Until Wednesday, the only long tail I followed was attached to my Maine Coon cat. Now I know better.
“The Long Tail” is a marketing – or more accurately a distribution – system for selling stuff. Apparently statisticians started examining long tails right after World War II. In 2006, Chris Anderson wrote a book about it, The Long Tail: Why the Future of Business Is Selling Less of More. On Wednesday, the ubiquitous Geoff Livingston live-blogged Anderson’s keynote speech at the GrowSmartBiz conference.
The long-tail theory demands some noodling, but one aspect is easy to grasp -- fundamental to Anderson’s theory are the concepts of small and free. A thousand thanks to Geoff for the following exemplary insights:
• Chris says he works in a big company, and he owns small companies. Small companies are fast, cheap and nimble and can address small markets of $ millions. The scariest competitor today has two, three people with laptops moving at light speed! Big companies cannot scale down to meet the threat. At the same time, small cos have a hard time scaling up.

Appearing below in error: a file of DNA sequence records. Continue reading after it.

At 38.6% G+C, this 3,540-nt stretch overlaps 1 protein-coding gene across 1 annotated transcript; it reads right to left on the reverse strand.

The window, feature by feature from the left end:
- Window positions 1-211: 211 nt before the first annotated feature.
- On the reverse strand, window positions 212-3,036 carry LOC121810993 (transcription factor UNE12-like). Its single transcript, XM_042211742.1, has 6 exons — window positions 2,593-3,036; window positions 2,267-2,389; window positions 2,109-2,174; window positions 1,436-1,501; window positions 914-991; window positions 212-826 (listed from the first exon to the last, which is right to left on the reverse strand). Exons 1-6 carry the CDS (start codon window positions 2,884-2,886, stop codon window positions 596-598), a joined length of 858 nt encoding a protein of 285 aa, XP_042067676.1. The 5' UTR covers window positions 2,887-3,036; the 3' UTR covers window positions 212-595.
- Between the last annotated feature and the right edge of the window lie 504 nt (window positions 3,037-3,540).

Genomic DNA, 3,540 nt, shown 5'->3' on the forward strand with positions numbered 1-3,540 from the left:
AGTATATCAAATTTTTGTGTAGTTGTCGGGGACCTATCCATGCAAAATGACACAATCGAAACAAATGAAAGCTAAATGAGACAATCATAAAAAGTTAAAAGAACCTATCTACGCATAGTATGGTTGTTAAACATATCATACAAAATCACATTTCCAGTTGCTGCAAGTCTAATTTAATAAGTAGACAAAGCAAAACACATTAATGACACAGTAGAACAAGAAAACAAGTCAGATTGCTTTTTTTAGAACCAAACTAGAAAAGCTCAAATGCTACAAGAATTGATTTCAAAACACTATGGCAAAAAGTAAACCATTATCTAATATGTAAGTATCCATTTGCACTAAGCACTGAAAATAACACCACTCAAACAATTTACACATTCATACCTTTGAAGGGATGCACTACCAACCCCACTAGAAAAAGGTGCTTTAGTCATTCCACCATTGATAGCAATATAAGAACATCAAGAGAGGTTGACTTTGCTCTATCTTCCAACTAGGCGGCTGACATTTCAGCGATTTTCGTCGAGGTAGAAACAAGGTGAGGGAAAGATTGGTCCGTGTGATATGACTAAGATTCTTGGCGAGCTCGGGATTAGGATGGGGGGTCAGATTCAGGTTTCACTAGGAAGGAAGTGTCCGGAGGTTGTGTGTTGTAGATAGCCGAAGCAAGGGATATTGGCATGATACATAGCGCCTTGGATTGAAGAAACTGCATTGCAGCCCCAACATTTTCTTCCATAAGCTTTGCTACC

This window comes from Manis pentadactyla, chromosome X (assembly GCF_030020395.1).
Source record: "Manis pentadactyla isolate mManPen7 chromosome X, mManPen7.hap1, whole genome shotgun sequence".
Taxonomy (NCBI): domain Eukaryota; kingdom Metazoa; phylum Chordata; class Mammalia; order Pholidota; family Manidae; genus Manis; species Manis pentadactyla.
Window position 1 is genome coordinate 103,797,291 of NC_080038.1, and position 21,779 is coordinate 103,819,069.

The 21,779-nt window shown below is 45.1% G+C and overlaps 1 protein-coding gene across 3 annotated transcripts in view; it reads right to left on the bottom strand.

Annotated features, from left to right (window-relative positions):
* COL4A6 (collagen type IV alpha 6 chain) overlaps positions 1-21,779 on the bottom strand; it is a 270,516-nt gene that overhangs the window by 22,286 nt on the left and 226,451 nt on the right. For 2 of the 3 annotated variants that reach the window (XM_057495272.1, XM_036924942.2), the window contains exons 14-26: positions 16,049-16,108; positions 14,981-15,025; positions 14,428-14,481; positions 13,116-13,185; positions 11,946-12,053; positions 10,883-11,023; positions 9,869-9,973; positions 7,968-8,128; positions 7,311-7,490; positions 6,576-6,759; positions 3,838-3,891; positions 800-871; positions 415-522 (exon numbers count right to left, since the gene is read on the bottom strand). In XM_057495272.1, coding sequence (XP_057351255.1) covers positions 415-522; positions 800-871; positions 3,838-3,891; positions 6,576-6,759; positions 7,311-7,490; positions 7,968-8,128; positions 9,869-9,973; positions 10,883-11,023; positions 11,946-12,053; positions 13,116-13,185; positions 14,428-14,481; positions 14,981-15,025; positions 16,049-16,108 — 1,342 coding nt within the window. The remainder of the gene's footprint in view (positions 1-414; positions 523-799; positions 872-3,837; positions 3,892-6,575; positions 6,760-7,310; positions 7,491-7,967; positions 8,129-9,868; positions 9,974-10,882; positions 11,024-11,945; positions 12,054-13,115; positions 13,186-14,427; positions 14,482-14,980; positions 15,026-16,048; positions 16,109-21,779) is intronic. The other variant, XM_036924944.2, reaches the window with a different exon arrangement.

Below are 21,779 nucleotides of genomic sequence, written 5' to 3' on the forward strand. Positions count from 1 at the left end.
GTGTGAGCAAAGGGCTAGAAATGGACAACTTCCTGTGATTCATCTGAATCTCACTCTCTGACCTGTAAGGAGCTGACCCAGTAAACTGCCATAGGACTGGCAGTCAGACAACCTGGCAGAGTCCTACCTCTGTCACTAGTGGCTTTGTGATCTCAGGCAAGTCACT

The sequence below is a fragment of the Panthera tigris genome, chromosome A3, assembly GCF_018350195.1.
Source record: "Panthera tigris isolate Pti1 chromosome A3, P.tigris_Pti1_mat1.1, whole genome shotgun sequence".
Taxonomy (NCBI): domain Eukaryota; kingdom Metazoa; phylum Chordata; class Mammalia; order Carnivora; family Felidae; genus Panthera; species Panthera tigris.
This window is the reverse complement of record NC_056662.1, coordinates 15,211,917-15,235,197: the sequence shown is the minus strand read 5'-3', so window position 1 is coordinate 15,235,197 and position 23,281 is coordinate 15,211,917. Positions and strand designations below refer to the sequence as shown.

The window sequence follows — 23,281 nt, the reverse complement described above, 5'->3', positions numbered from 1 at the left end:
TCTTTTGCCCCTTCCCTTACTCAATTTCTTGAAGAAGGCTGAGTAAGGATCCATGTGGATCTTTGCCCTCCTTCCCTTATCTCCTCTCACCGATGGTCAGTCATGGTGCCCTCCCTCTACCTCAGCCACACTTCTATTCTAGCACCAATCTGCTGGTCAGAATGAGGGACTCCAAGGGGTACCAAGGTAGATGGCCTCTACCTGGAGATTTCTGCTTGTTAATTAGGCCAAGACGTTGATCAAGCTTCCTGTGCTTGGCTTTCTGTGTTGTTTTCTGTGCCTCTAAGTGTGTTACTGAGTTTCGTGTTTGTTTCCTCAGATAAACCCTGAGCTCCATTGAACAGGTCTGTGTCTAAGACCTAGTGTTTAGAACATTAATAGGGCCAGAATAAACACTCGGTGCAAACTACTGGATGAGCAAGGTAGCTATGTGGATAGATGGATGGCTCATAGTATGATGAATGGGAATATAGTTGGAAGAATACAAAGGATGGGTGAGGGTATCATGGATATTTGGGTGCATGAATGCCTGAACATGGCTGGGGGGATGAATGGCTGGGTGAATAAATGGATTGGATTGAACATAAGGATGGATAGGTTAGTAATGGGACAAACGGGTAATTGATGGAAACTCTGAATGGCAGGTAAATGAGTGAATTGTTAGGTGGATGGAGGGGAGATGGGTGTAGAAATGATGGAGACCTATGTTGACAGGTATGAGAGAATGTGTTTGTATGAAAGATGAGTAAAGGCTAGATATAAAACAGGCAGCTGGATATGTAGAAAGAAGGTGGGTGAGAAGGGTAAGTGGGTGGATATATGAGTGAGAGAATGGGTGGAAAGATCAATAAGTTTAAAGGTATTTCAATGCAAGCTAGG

• Giving away one thing in order to sell customers another thing is the core model of Free. The loss leader is the 20th century precursor of Free. The 21st century version of Free is the digital free. It’s the economics of bits.
Twitter would appear to be the very model of the modern major company. Founded close to yesterday in 2006 (the same year Anderson wrote his book), Twitter now manages The TwitShip Enterprise with just 352 employees. If that sounds like more employees than Anderson recommends, remember that Twitter has, maybe, 6 million-plus users, so each of those employees services more than 1,700 customers. And then there's the "free" part. In February, the company attracted $35 million in venture investment and another $100 million in investment money came in last week.
So what does Twitter have besides nimble and free? DATA DUH… names, contact info, connections, opinions, preferences – all the stuff that makes marketers salivate. Besides Chris Anderson and my cat, who knew?
-- scrubbed by Marketing Brillo
p.s. Also noteworthy from the conference is Mayra Ruiz’ blog about how small businesses are using social media (hint: possibly not all that much). An interesting read that suggests opportunity for small folks who also get this right.